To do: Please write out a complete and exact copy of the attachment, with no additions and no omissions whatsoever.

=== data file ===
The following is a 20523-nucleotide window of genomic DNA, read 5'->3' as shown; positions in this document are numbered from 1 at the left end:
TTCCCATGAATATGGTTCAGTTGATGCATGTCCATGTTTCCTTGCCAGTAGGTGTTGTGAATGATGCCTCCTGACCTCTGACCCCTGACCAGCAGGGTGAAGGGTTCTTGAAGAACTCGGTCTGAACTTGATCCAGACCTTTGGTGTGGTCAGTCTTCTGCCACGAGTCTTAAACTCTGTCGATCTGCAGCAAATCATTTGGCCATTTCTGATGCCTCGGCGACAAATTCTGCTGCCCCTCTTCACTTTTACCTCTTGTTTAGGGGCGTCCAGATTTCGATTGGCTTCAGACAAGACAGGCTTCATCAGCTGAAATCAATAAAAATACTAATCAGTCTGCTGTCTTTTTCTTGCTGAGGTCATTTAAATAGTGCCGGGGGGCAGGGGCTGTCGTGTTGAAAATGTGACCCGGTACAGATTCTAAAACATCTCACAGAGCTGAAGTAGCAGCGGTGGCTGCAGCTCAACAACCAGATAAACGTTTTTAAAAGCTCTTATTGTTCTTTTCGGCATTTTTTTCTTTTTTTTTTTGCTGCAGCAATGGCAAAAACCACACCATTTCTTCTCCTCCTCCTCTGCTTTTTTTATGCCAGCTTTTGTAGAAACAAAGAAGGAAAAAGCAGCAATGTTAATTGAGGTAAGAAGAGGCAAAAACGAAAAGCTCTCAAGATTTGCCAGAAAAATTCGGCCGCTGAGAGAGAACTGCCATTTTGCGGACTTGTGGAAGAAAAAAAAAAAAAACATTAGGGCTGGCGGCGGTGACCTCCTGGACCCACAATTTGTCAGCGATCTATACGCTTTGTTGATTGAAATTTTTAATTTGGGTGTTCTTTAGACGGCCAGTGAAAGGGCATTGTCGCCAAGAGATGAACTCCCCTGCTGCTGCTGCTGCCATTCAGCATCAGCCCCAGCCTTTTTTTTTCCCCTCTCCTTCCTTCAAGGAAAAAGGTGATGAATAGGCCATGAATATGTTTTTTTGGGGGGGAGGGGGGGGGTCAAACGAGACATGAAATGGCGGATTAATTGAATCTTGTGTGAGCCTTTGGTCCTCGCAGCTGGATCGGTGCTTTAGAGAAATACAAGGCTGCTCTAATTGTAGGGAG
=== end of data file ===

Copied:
The following is a 20523-nucleotide window of genomic DNA, read 5'->3' as shown; positions in this document are numbered from 1 at the left end:
TTCCCATGAATATGGTTCAGTTGATGCATGTCCATGTTTCCTTGCCAGTAGGTGTTGTGAATGATGCCTCCTGACCTCTGACCCCTGACCAGCAGGGTGAAGGGTTCTTGAAGAACTCGGTCTGAACTTGATCCAGACCTTTGGTGTGGTCAGTCTTCTGCCACGAGTCTTAAACTCTGTCGATCTGCAGCAAATCATTTGGCCATTTCTGATGCCTCGGCGACAAATTCTGCTGCCCCTCTTCACTTTTACCTCTTGTTTAGGGGCGTCCAGATTTCGATTGGCTTCAGACAAGACAGGCTTCATCAGCTGAAATCAATAAAAATACTAATCAGTCTGCTGTCTTTTTCTTGCTGAGGTCATTTAAATAGTGCCGGGGGGCAGGGGCTGTCGTGTTGAAAATGTGACCCGGTACAGATTCTAAAACATCTCACAGAGCTGAAGTAGCAGCGGTGGCTGCAGCTCAACAACCAGATAAACGTTTTTAAAAGCTCTTATTGTTCTTTTCGGCATTTTTTTCTTTTTTTTTTTGCTGCAGCAATGGCAAAAACCACACCATTTCTTCTCCTCCTCCTCTGCTTTTTTTATGCCAGCTTTTGTAGAAACAAAGAAGGAAAAAGCAGCAATGTTAATTGAGGTAAGAAGAGGCAAAAACGAAAAGCTCTCAAGATTTGCCAGAAAAATTCGGCCGCTGAGAGAGAACTGCCATTTTGCGGACTTGTGGAAGAAAAAAAAAAAAAACATTAGGGCTGGCGGCGGTGACCTCCTGGACCCACAATTTGTCAGCGATCTATACGCTTTGTTGATTGAAATTTTTAATTTGGGTGTTCTTTAGACGGCCAGTGAAAGGGCATTGTCGCCAAGAGATGAACTCCCCTGCTGCTGCTGCTGCCATTCAGCATCAGCCCCAGCCTTTTTTTTTCCCCTCTCCTTCCTTCAAGGAAAAAGGTGATGAATAGGCCATGAATATGTTTTTTTGGGGGGGAGGGGGGGGGTCAAACGAGACATGAAATGGCGGATTAATTGAATCTTGTGTGAGCCTTTGGTCCTCGCAGCTGGATCGGTGCTTTAGAGAAATACAAGGCTGCTCTAATTGTAGGGAG